Opened 10 years ago

Closed 7 years ago

#176 closed editorial (incorporated)

half-close because of pipelining

Reported by: mnot@… Owned by: fielding@…
Priority: normal Milestone: 21
Component: p1-messaging Severity: Active WG Document
Keywords: Cc:

Description

Real HTTP servers like Apache must not close the connection to signal the end of a response. They *half-close* it using the shutdown() socket function, and then sit for a while discarding any subsequent request which might have been pipelined.

This is necessary, because if any further data is received by a *fully*-closed TCP socket on the server, the servers's TCP will reset the connection and send a RST packet, which causes the server to abort *sending* any data which it hasn't yet transmitted successfully, and cause most clients to abort *receiving* the response, and sometimes abort sending data it has received up to the receiving application.

In other words, HTTP pipelining requires servers to half-close instead of fully-closing and then do a "lingering close" dance, if they send a response whose end is signalled by closing the connection.

If they don't do that, responses can be lost depending on transient network conditions.

This is necessary even if the reponse has "Connection: close", because the client may still have sent further request bytes before it sees any part of the response.

Since this is required for reliable HTTP pipelining over TCP, it should be mentioned somewhere in an HTTP specification. It isn't in RFC 2616 anywhere that I could see.

Change History (2)

comment:1 Changed 7 years ago by mnot@…

  • Owner set to fielding@…
  • Priority set to normal

comment:2 Changed 7 years ago by fielding@…

  • Milestone changed from unassigned to 21
  • Resolution set to incorporated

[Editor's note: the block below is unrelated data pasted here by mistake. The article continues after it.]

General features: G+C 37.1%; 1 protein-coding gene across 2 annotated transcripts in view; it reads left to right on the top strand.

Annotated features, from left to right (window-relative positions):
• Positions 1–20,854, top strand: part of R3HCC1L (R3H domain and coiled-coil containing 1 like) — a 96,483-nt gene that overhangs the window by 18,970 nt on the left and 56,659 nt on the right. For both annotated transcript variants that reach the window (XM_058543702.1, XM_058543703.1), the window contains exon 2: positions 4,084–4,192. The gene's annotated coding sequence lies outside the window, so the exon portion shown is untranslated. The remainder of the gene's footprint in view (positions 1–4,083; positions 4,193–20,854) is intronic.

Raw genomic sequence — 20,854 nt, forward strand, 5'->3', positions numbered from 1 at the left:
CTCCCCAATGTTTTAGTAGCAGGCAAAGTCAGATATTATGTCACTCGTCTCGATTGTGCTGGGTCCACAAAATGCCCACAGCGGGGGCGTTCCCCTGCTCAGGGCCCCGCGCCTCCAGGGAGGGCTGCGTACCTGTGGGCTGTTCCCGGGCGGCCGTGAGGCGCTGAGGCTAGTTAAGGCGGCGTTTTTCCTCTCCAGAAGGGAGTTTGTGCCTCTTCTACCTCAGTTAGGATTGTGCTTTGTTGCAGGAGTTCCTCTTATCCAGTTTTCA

• Status changed from new to closed

See p1 6.2.5. Tear-down ...

If a server performs an immediate close of a TCP connection, there is a significant risk that the client will not be able to read the last HTTP response. If the server receives additional data from the client on a fully-closed connection, such as another request that was sent by the client before receiving the server's response, the server's TCP stack will send a reset packet to the client; unfortunately, the reset packet might erase the client's unacknowledged input buffers before they can be read and interpreted by the client's HTTP parser.

To avoid the TCP reset problem, a server can perform a lingering close on a connection by closing only the write side of the read/ write connection (a half-close) and continuing to read from the connection until the connection is closed by the client or the server is reasonably certain that its own TCP stack has received the client's acknowledgement of the packet(s) containing the server's last response. It is then safe for the server to fully close the connection.

It is unknown whether the reset problem is exclusive to TCP or might also be found in other transport connection protocols.

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